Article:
#1714

2020-07-08

The History of Dead Sea Scrolls Scholarship, part 2

With Lawrence Schiffman

The Dead Sea Scrolls have been a major story in Biblical Archaeology and Biblical scholarship for over 70 years. New York University and the Friends of the Israel Antiquities Authority recently held a public conference online with some of the top Dead Sea Scroll scholars and we have received permission to share a portion of the conference. Lawrence Schiffman, professor of Hebrew and Judaic Studies at New York University, offered a history and status report on Dead Sea Scroll studies with a chronological walk through the decades that chronicled how perspectives have changed over the years.

tags: Dead Sea Scrolls Biblical Archaeology Qumran Friends of the IAA New York University

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#1713

2020-07-01

The History of Dead Sea Scrolls Scholarship

With Lawrence Schiffman

The Dead Sea Scrolls have been a major story in Biblical Archaeology and Biblical scholarship for over 70 years. New York University and the Friends of the Israel Antiquities Authority recently held a public conference online with some of the top Dead Sea Scroll scholars and we have received permission to share a portion of the conference. Lawrence Schiffman, professor of Hebrew and Judaic Studies at New York University, offered a history and status report on Dead Sea Scroll studies with a chronological walk through the decades that chronicled how perspectives have changed over the years. 

tags: Dead Sea Scrolls Biblical Archaeology Qumran Friends of the IAA New York University

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#1685

2019-11-06

Another Adonijah

With Clyde Billington

There area three Adonijah's in the Bible, and now we know about a fourth who also lived in Bible times. A bulla (clay seal impression) has been found in excavations near the Temple Mount in Jerusalem with the inscription, "Belonging to Adoniyahu, royal steward." This Adonijah lived in the 7th century BC, a time different than the other Adonijahs (one of whom was a son of King David). Royal steward was the highest ranking office in the king's administration, so he was important. But we don't know under which 7th century king of Judah he served. This discovery is one of the items from the news digest of the latest issue of ARTIFAX, our biblical archaeology news magazine, discussed with co-editor Clyde Billington. Professor Billington is also president of the Near East Archaeological Society. Other items discussed in this program include two discoveries made by the Mt. Zion excavation in Jerusalem: arrowheads and jewelry from the Babylonian destruction layer, and a Crusader era moat. We also discussed a salty solution that helps preserve the Temple Scroll, one of the Dead Sea Scrolls, and the centennial anniversary of the Oriental Institute at the University of Chicago.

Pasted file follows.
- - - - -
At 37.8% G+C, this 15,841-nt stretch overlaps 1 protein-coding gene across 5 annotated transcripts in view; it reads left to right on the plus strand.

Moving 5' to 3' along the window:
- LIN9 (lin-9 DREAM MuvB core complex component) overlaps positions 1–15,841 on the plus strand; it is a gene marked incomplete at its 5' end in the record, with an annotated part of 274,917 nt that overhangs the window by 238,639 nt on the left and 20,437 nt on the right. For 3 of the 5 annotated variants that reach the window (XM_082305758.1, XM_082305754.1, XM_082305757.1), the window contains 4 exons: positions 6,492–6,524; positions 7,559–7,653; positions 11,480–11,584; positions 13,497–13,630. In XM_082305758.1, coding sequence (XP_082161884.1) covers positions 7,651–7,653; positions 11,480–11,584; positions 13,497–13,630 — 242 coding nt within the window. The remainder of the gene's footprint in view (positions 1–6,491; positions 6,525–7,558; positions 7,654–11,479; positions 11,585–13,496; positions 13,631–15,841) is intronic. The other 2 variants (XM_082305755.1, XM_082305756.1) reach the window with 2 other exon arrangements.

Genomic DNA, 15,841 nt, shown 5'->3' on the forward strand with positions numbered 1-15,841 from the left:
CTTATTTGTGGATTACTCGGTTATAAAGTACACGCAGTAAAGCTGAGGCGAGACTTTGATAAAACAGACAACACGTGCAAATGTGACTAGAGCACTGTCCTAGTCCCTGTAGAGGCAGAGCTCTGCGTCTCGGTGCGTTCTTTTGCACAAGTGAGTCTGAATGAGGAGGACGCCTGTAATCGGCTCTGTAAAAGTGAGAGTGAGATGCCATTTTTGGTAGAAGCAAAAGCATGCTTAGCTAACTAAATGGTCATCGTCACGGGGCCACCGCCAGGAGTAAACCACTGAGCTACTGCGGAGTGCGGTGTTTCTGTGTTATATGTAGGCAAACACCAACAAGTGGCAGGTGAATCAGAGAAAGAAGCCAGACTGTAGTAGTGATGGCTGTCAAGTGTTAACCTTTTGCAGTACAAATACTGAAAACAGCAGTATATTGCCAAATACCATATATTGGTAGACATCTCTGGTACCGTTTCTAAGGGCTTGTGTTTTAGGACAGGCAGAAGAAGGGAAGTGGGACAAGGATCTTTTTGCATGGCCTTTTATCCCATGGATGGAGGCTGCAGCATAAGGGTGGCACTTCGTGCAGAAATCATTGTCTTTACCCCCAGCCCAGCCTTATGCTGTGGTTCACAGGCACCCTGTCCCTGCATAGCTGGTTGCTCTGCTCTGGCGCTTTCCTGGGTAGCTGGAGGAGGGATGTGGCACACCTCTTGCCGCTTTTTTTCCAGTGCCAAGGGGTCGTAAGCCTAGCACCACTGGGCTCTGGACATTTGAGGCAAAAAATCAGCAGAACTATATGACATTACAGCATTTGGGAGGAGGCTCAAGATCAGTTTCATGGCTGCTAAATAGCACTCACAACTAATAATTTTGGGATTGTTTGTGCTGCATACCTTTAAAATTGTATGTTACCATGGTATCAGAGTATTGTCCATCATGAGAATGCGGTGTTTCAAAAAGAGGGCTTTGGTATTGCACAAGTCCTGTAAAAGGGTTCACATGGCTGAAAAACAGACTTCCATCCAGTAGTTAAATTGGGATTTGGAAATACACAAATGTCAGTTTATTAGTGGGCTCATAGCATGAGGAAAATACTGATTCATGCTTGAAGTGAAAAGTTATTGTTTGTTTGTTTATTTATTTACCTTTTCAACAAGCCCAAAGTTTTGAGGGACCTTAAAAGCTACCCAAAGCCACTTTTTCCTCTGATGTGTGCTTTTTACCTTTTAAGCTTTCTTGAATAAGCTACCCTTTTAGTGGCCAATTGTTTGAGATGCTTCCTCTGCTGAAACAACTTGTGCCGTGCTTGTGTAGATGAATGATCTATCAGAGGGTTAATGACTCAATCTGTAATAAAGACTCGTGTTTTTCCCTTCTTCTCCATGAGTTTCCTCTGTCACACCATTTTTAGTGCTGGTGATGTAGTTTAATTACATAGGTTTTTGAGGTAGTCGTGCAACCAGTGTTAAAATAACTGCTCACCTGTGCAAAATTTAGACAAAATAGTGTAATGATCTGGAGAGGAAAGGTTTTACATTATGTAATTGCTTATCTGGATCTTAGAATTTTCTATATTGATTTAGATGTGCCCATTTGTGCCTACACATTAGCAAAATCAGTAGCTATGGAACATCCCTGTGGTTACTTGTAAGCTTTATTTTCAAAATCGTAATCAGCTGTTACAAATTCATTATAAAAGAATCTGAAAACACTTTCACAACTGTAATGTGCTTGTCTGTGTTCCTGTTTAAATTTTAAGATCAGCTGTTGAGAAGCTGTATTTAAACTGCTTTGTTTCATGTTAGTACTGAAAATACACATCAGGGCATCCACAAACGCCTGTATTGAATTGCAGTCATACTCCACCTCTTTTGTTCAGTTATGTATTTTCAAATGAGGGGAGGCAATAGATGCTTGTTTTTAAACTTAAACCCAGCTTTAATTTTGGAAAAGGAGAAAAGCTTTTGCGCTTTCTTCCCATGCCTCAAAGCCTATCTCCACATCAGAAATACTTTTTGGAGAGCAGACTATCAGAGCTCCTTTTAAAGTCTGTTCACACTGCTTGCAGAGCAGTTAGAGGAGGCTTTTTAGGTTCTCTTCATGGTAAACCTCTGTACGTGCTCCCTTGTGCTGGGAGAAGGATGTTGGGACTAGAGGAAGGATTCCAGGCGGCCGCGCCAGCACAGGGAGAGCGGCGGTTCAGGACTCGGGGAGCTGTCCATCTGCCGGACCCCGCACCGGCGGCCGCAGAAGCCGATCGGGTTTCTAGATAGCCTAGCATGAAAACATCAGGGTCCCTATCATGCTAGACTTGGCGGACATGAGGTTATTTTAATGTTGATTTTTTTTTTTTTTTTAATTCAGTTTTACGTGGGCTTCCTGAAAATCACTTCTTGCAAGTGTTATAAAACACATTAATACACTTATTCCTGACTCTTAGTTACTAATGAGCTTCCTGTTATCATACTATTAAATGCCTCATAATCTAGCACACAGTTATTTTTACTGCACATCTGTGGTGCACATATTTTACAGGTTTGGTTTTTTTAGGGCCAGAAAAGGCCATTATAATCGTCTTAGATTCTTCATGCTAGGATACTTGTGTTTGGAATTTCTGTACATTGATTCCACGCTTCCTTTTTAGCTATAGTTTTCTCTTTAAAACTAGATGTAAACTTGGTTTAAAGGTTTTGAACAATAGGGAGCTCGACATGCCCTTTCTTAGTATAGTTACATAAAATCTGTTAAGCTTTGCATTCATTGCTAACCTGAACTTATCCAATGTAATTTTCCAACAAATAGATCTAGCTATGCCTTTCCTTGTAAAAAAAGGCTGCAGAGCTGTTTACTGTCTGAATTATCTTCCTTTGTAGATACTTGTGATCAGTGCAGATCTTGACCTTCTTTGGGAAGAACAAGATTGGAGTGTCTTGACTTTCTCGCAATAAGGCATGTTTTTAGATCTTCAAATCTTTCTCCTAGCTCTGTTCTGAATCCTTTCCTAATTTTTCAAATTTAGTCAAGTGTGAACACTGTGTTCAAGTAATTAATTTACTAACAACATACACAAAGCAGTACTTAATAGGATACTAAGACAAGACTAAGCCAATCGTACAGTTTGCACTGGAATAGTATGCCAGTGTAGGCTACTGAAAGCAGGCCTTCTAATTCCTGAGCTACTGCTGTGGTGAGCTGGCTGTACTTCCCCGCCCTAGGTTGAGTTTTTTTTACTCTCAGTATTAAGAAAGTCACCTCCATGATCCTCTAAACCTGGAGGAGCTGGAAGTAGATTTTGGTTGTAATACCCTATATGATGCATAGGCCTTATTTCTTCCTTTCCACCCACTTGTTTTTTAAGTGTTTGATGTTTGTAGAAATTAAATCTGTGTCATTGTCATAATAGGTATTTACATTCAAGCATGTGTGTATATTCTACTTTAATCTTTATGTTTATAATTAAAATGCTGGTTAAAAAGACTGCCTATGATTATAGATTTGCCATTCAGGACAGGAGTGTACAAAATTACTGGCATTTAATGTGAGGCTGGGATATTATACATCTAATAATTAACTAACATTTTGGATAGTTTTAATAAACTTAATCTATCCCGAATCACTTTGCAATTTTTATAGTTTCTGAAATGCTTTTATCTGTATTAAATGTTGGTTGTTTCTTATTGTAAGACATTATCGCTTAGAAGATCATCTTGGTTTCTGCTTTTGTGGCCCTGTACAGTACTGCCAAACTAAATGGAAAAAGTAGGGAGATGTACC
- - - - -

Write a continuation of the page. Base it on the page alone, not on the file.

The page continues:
tags: Dead Sea Scrolls jewelry Bulla Mt. Zion excavation Adonijah Royal Steward Scythian Arrowhead Temple Scroll Oriental Institute

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#1679

2019-09-24

Jesus and the Synagogue

With Jordan Ryan

The synagogue is a significant part of Jesus' ministry, as recounted in the Gospels. And so little is known about the beginnings of the synagogue, that the Gospel accounts are actually a major resource for such studies. Wheaton College professor Jordan Ryan, author of The Role of the Synagogue in the Aims of Jesus (Fortress Press, 2017), has excavated at Magdala, where one of the most recently discovered first century synagogues was discovered, and has extensively studied the history of the synagogue. In addition to this 3-part interview, Ryan will be speaking in Madison on Saturday, October 19, 2019, International Archaeology Day. His talk is at 7pm at Upper House, 365 East Campus Mall #200, on the University of Wisconsin campus. Presented by the Madison Biblical Archaeology Society and Upper House. More information and registration here. https://www.eventbrite.com/e/the-synagogue-in-the-new-testament-a-new-frontier-in-biblical-archeology-tickets-66677503207

tags: Nazareth Synagogue Magdala Jesus

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#1672

2019-08-08

Ziklag, Huqoq, and First Century Fast Food

With Clyde Billington

More news items to discuss from the many news reports in the summer issue of ARTIFAX, the biblical archaeology news magazine. Ziklag, a city associated with King David, has been tentatively identified at a dozen different locations in Israel but now finally we have the correct location, says archaeology Yosef Garfinkel. (Other archaeologists are not so sure.) More mosaic discoveries in this summer's excavations at Huqoq, at the site of a fifth century synagogue overlooking the Sea of Galilee. The mosaics depict the Exodus spring of Elim, and the four beasts of Daniel 7. We also discuss a photo from professsor Carl Rasmussen, showing a first century thermopolia, a fast food establishment excavated at Pompeii. In the first century this is where people got their food because they didn't have kitchens in their high rise apartments.

tags: Huqoq David Garfinkel Mosaic Ziklag Elim Daniel fast food thermopolia

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